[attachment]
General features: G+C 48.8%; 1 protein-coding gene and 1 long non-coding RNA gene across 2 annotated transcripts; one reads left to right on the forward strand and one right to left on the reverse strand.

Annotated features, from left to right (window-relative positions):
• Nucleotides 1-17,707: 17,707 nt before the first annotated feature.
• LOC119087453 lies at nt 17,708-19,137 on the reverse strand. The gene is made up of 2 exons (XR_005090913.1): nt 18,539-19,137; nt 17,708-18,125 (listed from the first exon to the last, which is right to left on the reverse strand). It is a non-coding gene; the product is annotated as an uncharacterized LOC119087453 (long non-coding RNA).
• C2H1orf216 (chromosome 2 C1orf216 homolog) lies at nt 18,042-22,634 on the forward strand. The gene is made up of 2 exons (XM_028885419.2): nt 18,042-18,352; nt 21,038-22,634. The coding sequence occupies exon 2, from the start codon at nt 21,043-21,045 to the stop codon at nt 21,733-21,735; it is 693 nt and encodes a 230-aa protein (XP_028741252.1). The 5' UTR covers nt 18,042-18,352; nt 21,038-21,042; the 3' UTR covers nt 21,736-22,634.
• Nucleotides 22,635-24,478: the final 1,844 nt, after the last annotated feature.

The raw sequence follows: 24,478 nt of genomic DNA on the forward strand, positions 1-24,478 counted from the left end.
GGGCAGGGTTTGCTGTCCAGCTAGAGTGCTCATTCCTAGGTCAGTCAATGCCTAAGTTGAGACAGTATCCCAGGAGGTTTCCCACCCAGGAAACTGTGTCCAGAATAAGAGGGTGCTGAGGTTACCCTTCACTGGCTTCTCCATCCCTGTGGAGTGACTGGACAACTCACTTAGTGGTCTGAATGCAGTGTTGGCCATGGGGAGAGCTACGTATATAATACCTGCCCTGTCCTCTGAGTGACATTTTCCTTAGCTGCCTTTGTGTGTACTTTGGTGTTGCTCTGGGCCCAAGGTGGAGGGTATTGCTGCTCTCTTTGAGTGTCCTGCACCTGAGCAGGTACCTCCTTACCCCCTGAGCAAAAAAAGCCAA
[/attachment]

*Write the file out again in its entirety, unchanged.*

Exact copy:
General features: G+C 48.8%; 1 protein-coding gene and 1 long non-coding RNA gene across 2 annotated transcripts; one reads left to right on the forward strand and one right to left on the reverse strand.

Annotated features, from left to right (window-relative positions):
• Nucleotides 1-17,707: 17,707 nt before the first annotated feature.
• LOC119087453 lies at nt 17,708-19,137 on the reverse strand. The gene is made up of 2 exons (XR_005090913.1): nt 18,539-19,137; nt 17,708-18,125 (listed from the first exon to the last, which is right to left on the reverse strand). It is a non-coding gene; the product is annotated as an uncharacterized LOC119087453 (long non-coding RNA).
• C2H1orf216 (chromosome 2 C1orf216 homolog) lies at nt 18,042-22,634 on the forward strand. The gene is made up of 2 exons (XM_028885419.2): nt 18,042-18,352; nt 21,038-22,634. The coding sequence occupies exon 2, from the start codon at nt 21,043-21,045 to the stop codon at nt 21,733-21,735; it is 693 nt and encodes a 230-aa protein (XP_028741252.1). The 5' UTR covers nt 18,042-18,352; nt 21,038-21,042; the 3' UTR covers nt 21,736-22,634.
• Nucleotides 22,635-24,478: the final 1,844 nt, after the last annotated feature.

The raw sequence follows: 24,478 nt of genomic DNA on the forward strand, positions 1-24,478 counted from the left end.
GGGCAGGGTTTGCTGTCCAGCTAGAGTGCTCATTCCTAGGTCAGTCAATGCCTAAGTTGAGACAGTATCCCAGGAGGTTTCCCACCCAGGAAACTGTGTCCAGAATAAGAGGGTGCTGAGGTTACCCTTCACTGGCTTCTCCATCCCTGTGGAGTGACTGGACAACTCACTTAGTGGTCTGAATGCAGTGTTGGCCATGGGGAGAGCTACGTATATAATACCTGCCCTGTCCTCTGAGTGACATTTTCCTTAGCTGCCTTTGTGTGTACTTTGGTGTTGCTCTGGGCCCAAGGTGGAGGGTATTGCTGCTCTCTTTGAGTGTCCTGCACCTGAGCAGGTACCTCCTTACCCCCTGAGCAAAAAAAGCCAA